Dutch electronics giant Philips is jumping on the Internet bandwagon with the announcement today of a U.S. version of its CD-Online entertainment machine designed to give users access to email and the Web through their television sets.
CD-Online, which is used with a television set, plays all CD-i software titles, as well as audio, video and photo CDs. It will also come equipped with a 14.4 modem, proprietary Internet software, and the ability to convert text and graphics for NTSC television display.
Philips is the latest of a fast-growing line of vendors to lay stakes on the eventual convergence of the PC and the TV, a super-heated market that is driving much of the industry's technological development. Last week, Zenith announced a partnership with Diba to produce a PC television set, and other industry leaders have made similar plans in recent months as technology and lower labor costs make it more difficult to compete in the home entertainment market.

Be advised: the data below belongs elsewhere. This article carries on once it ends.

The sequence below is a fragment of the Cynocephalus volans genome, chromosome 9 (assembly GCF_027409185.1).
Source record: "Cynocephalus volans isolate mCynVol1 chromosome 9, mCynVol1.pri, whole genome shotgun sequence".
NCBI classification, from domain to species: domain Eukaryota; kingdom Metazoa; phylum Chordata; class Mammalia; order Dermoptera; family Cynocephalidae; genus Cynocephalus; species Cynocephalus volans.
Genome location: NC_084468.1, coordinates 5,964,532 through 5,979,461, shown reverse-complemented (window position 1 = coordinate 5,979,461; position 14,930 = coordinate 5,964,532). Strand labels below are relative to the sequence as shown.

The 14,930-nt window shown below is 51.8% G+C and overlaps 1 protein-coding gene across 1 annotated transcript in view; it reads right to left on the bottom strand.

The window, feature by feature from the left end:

Like Sony and other established television manufacturers, Philips may have at least one key advantage over their PC competitors because it has a head start on making text legible on a screen from sofa-viewing distances--one of the biggest obstacles to the computer-television merger today.
Philips, which expects to release the set-top box this summer, will also bundle in three months' free subscription to local Internet services and special control mechanisms to let parents block out inappropriate Internet areas.
Philips plans to offer the system for less than $700. For current CD-i owners, an upgrade kit to the Internet version will be available for less than $200. Keyboard will cost another $50.
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